E. Selling Numbers
time limit per test
2 seconds
memory limit per test
512 megabytes
input
standard input
output
standard output

Boris really likes numbers and even owns a small shop selling interesting numbers. He has n decimal numbers B i. Cost of the number in his shop is equal to the sum of costs of its digits. You are given the values c d, where c d is the cost of the digit d. Of course, Boris is interested in that numbers he owns have the maximum cost possible.

Recently Boris got hold of the magical artifact A, which can allow him to increase the cost of his collection. Artifact is a string, consisting of digits and '?' symbols. To use the artifact, Boris must replace all '?' with digits to get a decimal number without leading zeros (it is also not allowed to get number 0). After that, the resulting number is added to all numbers B i in Boris' collection. He uses the artifact exactly once.

What is the maximum cost of the collection Boris can achieve after using the artifact?

Input

First line contains artifact A, consisting of digits '0'–'9' and '?' symbols (1 ≤ |A| ≤ 1000). Next line contains n — the amount of numbers in Boris' collection (1 ≤ n ≤ 1000). Next n lines contain integers B i (1 ≤ B i < 101000). A doesn't start with '0'.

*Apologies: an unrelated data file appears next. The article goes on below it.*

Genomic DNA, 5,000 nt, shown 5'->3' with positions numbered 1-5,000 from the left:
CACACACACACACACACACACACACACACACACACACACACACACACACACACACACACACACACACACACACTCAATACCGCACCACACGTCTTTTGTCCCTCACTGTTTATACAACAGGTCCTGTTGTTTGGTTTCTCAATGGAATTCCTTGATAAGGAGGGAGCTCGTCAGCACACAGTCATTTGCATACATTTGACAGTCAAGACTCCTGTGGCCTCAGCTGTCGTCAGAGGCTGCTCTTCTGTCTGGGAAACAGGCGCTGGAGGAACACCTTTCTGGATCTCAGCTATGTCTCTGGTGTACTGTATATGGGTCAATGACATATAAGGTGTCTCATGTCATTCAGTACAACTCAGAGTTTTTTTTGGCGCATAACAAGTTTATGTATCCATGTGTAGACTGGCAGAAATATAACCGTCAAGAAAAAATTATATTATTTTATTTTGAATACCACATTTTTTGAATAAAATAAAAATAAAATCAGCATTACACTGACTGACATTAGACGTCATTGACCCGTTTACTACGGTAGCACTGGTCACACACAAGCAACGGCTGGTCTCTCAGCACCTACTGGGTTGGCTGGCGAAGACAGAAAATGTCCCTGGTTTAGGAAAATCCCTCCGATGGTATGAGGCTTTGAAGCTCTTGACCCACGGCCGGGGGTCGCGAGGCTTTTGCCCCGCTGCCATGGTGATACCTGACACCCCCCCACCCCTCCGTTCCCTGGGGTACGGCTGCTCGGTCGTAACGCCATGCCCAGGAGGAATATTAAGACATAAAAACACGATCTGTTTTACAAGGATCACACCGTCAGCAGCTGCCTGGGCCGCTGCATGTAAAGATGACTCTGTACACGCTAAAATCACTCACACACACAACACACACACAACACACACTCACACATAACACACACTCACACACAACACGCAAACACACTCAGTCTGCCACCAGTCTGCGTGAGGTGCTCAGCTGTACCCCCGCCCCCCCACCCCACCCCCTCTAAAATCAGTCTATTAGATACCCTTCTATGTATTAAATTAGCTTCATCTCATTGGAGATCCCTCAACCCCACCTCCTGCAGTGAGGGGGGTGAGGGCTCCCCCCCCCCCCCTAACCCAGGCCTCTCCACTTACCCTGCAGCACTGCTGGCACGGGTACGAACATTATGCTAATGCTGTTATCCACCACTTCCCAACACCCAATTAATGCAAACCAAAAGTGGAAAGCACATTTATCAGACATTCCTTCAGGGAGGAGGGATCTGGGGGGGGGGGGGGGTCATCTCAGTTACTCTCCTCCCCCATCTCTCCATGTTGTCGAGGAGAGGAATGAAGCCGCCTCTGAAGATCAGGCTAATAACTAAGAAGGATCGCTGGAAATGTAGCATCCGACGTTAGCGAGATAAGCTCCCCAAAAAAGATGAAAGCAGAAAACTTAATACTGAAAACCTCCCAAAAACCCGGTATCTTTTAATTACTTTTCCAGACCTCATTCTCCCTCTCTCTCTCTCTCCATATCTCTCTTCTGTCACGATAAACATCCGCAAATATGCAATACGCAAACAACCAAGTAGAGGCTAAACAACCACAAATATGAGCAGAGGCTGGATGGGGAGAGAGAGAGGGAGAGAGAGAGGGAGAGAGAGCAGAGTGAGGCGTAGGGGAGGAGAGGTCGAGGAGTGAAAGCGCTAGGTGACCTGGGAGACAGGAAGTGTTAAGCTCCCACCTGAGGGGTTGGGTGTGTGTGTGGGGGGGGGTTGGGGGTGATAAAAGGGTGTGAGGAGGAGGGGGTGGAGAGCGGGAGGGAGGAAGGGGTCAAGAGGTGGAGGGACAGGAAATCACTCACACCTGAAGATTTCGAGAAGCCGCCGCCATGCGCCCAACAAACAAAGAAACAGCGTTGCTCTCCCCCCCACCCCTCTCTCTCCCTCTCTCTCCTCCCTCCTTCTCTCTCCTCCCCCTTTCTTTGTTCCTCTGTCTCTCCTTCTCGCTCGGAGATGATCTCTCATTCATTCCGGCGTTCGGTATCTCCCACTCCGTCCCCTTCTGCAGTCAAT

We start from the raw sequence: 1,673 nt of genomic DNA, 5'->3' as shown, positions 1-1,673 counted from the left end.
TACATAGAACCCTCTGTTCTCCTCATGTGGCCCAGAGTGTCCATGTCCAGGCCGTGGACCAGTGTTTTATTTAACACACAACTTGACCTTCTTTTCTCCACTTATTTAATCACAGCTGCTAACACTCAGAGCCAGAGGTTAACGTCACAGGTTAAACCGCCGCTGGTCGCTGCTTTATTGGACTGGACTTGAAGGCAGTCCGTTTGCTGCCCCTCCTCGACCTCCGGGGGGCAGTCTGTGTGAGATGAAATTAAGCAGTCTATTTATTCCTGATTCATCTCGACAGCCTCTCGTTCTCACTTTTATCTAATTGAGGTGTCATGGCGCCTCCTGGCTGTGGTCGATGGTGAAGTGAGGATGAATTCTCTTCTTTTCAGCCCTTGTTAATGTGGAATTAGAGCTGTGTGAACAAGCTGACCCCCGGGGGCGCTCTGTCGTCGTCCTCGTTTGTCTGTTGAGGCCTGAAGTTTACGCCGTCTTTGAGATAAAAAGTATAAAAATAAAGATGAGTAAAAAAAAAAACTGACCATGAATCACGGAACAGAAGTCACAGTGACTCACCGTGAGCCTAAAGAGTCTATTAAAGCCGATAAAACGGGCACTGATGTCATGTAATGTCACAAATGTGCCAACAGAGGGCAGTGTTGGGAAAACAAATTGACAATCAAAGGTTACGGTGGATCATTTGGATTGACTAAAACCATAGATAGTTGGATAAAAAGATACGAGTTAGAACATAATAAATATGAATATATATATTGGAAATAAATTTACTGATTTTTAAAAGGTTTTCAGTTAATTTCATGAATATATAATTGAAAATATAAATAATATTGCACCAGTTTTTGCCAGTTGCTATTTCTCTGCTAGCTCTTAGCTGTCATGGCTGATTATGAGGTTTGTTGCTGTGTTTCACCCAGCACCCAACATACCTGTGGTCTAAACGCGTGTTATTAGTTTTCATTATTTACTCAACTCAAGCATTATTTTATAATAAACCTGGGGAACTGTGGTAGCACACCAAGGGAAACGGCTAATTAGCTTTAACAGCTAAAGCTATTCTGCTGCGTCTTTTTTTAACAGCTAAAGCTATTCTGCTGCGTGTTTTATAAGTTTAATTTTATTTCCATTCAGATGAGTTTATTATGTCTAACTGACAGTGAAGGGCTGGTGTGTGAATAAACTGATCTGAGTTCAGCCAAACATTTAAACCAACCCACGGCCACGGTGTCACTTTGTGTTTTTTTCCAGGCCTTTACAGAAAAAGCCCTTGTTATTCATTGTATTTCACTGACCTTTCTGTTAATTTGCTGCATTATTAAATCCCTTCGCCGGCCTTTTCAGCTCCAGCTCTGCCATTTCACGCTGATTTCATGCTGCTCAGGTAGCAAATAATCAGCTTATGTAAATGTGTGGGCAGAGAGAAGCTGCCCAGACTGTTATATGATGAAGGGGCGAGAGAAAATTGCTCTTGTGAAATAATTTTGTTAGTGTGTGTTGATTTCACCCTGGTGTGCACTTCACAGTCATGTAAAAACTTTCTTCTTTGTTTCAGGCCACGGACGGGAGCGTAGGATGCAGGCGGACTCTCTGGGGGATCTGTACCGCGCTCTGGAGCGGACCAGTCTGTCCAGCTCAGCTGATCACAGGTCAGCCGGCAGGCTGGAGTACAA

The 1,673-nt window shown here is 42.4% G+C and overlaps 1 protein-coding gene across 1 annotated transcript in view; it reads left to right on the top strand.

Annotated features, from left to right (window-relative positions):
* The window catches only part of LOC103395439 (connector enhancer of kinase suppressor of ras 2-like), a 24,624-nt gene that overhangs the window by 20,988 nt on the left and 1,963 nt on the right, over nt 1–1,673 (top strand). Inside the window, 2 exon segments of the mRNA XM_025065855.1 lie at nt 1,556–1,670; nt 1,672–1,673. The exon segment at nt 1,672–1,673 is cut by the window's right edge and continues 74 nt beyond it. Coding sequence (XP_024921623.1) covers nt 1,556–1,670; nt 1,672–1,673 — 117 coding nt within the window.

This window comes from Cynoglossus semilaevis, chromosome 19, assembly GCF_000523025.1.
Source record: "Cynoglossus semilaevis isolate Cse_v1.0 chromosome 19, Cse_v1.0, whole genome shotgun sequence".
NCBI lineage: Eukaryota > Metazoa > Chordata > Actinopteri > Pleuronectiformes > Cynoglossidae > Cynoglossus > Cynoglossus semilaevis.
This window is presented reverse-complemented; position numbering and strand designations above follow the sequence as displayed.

Last line contains ten integers — costs of digits c 0, c 1, ..., c 9 (0 ≤ c i ≤ 1000).

Output

Output one integer — the maximum possible cost of the collection after using the artifact.

Examples
Input
42
3
89
1
958
0 0 1 1 2 2 3 3 4 4
Output
4
Input
?5?
4
2203
5229
276
6243
2 1 6 1 1 2 5 2 2 3
Output
62
Note

In the second sample input, the optimal way is to compose the number 453. After adding this number, Boris will have numbers 2656, 5682, 729 and 6696. The total cost of all digits in them is equal to 18 + 15 + 11 + 18 = 62.